An Irish illustrator and designer extraordinaire, owner of one famous pooch (veritable star of Kodaline's music videos for “All I Want I” and “II”, which were directed by her husband) and all-around great human being, she is one of those effortlessly cool people that are made more charming by how genuine and self-effacing they are. Humble is a good word for Kitty though her background is anything but. She has studied and worked in both fashion and art, attended NCAD (Ireland's leading university of art and design), worked with John Rocha, has had her own (spooky and wonderful) clothing line and has worked on illustration projects for Dublin's most important retailers and publications.
I first became aware of her work through an exhibition in Irish luxury retailer Brown Thomas called“Art and Style”, which brought the designer garments on sale together with artwork by Irish artists. Her self-described as “spookily sweet” drawings, though modest in scale and less flashy than some of the other work on display, immediately caught my attention. I was dying to know more about her and we first met a year ago when I requested an interview for my blog. When we eventually coordinated our schedules, I ended up chatting to her while sitting on her couch, sipping prosecco and eating homemade cake. We clicked immediately and chatting to her this time around was more of a catch-up than a formal interview.
Since then, Kitty has undergone some major life changes; she got married and moved to L.A. with her now husband, Stevie, and dog, Digby. “We moved here last May and it's been great. We love it. We miss everyone but it's pretty sweet to just live in each others pockets and be creative every day. We have the little fellow too so it's all very idyllic at times, but spooky as hell other times. I've concentrated on just illustrating since we've been here and I'm half way through a kids book. That's going really well and I have also had the pleasure of working on oodles of wedding invitations, which has kept me busy, but really I would prefer to just work on personal projects like the book.”
News of a Kitty Moss book had me fan-girling and I wondered if she could share any details about it. She laughed at my cautious inquiry. “Nothing's hush-hush!...It sounds silly but it's called The Oinking Horse and it's about a little horse that doesn't fit in and needs to find his place in the world. I'm mulling over a new one too, about a girl with a ghost in her heart...I want to do something spooky next - I miss the spook - but feel the need to do something slightly more commercial first. The plan is to get it published this year, so I've to do a few more pictures then I'll send it out [to publishers].”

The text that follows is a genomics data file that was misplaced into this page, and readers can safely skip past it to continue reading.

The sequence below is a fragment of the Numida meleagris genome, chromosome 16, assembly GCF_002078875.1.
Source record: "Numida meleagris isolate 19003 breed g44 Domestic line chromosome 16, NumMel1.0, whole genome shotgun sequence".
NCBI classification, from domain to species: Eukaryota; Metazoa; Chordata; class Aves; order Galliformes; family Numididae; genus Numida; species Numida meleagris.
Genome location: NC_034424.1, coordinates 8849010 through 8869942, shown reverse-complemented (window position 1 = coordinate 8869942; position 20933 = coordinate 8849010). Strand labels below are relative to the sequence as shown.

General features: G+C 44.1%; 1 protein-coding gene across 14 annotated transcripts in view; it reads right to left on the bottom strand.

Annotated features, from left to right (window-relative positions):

Discussion of the necessities of being more commercial sometimes, lead us onto the topic of when your passion becomes your job and how it changes your relationship with the craft, which Kitty acknowledges is inevitable but is “a good thing in a way as, apart from the obvious joys of being paid, it makes you realise more and more what you want to do in life” and doing it all day, every day “will make you even more brilliant”. In fact, she's very good at being wise and giving great, soothing advice for young creatives. She notes that it all “takes time” and not to worry about age or having it figured out – something I needed to hear!
Of course, you can't be a creative without talking influences and inspiration. Her favourite artists include Hughie O'Donoghue - especially his bog images - Van Gogh, Bacon and Harry Clarke and she is, of course, also partial to Rocha, particularly his accessories and hats, show pieces, the styling of the shows and his textiles which she says, "send me swooning". A more obscure influence that she notes, however, are Japanese-inspired willow plates that were in her family home growing up. “When I was younger, I used to get lost in them. I loved the little bridges and the hats. I think they may be the first thing that inspired me.” When I note that her work seems to mesh well with a traditional Japanese art aesthetic, Kitty replies that others have said the same thing but that she doesn't see it herself. We agree that influence and perception are magic things that are formed over a lifetime of experiences and memories, making us who we are and every outlook so unique and different. It is, indeed, a beautiful thing. Kitty's words are more poetic than mine. “I love how everything weaves its way in without you noticing. Like a dream. I still feel those willow plates working their magic.”
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